CTE Reauthorization Draws Congressional Attention

Even as Congress faces the challenge of funding the federal government for a few more months, some legislators have also turned their attention to a revamp of the law covering career and technical education (CTE). The "Strengthening Career and Technical Education for the 21st Century Act" was introduced in the House of Representatives last week, which, like other education initiatives in the last couple of years, puts the emphasis on giving states more control over spending.

The reauthorization of the Carl D. Perkins Career and Technical Education Act of 2006 was introduced by Rep. Glenn Thompson (R-PA) and Rep. Raja Krishnamoorthi (D-IL). The reworked bill is an upgrade from a previous version that easily passed the House in 2016 but never left the Senate.

This time around the "CTE Excellence and Equity Act" (Senate Bill. 1004) was simultaneously introduced by a bi-partisan U.S. Senate caucus to expand CTE outreach to high schools. As explained in a statement from Sen. Tim Kaine (D-VA), the Senate bill would amend the Perkins Act to provide federal funding through a competitive grant program "to support innovative approaches to redesigning the high school experience for students as schools develop curriculum, assess student performance and teach workplace skills through job shadowing, internships and apprenticeships." The bill has been read twice and referred to the Committee on Health, Education, Labor and Pensions.

According to a summary issued by the Education and Workforce Committee, the House bill has several distinct areas of coverage, much of which is already CTE best practice:

  • The bill gives state and local leaders more say in how to use funds and streamlines the application process.
  • It increases the amount of federal funds states can set aside to assist eligible students in rural areas or areas with a sizeable number of CTE students from 10 percent to 15 percent.
  • State and local leaders are encouraged to work more closely with employers to make sure the CTE fits with their community needs.
  • The performance measures used to evaluate CTE programs will be changed to align with indicators set by states as part of their program plans in the Every Student Succeeds Act. One specific indicator, "technical skill proficiency," deemed "unreliable" by the bill's authors, will be replaced by some other state-defined measure. Those indicators will no longer be negotiated with federal agencies, such as the secretary of the U.S. Department of Education.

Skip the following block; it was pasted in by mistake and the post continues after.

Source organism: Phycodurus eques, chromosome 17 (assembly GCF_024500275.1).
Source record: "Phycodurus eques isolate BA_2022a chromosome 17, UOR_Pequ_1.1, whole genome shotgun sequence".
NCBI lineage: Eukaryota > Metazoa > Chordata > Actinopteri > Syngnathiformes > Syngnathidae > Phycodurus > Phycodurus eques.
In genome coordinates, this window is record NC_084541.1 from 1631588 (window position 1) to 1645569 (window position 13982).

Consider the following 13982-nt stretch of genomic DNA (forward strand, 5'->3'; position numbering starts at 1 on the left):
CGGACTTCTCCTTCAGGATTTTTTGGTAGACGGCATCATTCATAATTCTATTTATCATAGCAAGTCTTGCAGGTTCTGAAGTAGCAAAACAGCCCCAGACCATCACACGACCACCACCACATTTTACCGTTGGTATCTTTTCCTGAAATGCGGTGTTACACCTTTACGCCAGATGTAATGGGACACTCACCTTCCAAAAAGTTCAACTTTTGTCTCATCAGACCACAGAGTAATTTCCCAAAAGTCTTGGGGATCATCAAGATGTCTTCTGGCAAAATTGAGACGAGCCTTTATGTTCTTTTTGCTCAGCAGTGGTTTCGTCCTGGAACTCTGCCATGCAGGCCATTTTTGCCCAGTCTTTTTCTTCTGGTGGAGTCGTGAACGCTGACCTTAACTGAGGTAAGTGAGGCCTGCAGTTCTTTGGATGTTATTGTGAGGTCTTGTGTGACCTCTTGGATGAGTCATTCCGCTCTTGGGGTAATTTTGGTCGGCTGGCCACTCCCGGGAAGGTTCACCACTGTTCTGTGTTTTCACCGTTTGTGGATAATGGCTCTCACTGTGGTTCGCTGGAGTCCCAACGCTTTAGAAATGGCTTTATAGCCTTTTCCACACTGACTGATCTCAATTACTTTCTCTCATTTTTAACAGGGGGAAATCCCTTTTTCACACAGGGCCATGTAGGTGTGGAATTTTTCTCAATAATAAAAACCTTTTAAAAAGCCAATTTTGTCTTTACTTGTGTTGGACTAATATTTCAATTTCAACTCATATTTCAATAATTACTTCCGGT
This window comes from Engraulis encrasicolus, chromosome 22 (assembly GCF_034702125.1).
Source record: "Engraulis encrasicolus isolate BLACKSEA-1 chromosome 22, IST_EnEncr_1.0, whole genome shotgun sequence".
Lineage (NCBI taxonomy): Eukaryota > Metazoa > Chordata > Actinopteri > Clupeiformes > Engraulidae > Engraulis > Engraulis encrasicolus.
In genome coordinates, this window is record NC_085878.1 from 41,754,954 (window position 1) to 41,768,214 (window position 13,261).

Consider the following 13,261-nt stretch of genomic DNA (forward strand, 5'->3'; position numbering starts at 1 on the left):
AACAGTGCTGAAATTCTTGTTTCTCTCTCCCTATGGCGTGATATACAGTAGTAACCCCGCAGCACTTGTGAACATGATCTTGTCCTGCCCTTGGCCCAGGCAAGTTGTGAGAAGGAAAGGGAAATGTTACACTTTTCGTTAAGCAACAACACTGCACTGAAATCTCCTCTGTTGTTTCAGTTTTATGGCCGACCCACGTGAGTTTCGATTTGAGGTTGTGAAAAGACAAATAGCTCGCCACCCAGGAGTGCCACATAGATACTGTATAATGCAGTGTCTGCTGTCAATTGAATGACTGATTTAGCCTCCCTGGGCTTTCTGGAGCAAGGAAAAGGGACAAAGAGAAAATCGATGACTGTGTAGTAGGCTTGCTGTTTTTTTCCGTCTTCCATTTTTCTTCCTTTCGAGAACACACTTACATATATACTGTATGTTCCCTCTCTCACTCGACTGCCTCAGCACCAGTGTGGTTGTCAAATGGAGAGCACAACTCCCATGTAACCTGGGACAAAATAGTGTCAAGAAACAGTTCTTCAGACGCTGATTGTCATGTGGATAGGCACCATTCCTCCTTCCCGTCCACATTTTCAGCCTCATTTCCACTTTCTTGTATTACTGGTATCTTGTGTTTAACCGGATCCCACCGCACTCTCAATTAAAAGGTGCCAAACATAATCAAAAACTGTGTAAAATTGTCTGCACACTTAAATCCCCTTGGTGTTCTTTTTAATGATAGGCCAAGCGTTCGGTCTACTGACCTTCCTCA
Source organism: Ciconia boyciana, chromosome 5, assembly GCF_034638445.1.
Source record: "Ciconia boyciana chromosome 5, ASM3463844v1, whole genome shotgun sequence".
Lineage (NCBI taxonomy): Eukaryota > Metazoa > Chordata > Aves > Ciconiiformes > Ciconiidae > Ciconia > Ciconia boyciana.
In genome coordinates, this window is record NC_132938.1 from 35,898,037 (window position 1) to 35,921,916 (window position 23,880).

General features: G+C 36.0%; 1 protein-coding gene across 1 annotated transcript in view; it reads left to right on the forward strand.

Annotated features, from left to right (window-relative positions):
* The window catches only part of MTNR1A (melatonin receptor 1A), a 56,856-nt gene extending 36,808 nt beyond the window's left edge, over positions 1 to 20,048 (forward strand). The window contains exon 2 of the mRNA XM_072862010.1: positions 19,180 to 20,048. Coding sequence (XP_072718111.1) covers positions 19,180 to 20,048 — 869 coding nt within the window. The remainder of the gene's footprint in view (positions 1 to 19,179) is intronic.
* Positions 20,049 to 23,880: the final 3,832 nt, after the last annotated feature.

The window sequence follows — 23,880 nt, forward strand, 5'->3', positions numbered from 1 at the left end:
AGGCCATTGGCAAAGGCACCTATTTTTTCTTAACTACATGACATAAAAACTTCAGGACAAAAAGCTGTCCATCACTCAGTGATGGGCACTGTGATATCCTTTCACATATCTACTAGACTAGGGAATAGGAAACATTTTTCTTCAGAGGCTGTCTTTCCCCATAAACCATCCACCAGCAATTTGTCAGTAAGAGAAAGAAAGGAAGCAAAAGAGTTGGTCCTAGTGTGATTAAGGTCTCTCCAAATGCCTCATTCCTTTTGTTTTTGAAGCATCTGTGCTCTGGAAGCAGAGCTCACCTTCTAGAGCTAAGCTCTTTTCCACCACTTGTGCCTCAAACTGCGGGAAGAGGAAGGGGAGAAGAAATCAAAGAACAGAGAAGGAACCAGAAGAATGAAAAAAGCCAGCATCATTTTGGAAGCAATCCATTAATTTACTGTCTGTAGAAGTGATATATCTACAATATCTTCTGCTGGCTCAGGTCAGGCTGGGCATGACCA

• The bill also pushes states to reach out to education leaders, parents, students, workforce development boards and the community to determine performance goals in an "open process."
  • Each year states will be required to publish the results of how they perform against the measures. When they don't measure up, states themselves will oversee creation of their own "improvement plans."

The legislators expect the House committee to consider their legislation in the coming weeks.

"Strengthening career and technical education continues to a leading priority for our committee," said Rep. Virginia Foxx (R-NC), chairwoman of the Committee on Education and the Workforce, in a prepared statement. "We came close last year to enacting reforms that would have provided more Americans with the knowledge and skills they need to succeed in the workforce. This is simply too important to students, families, and taxpayers, and that is why I am hopeful we will get the job done this year."

Rep. Bobby Scott (D-VA), ranking member of the same committee called the proposed bill "a compromise" that will "ensure that quality career and technical education and work-based learning opportunities are accessible to all students, regardless of their background."

Two organizations that have been lobbying for Perkins reauthorization, the Association for CTE (ACTE) and Advance CTE, released a joint statement applauding the work: "Previous efforts to reauthorize Perkins took important steps to promote high-quality CTE programs of study, give states and locals additional flexibility to meet local employer and student needs, promote program alignment and streamline administrative requirements. We hope this year's reauthorization will build on past efforts to enhance and expand access to high-quality CTE programs for students all across the country."


About the Author

Dian Schaffhauser is a former senior contributing editor for 1105 Media's education publications THE Journal, Campus Technology and Spaces4Learning.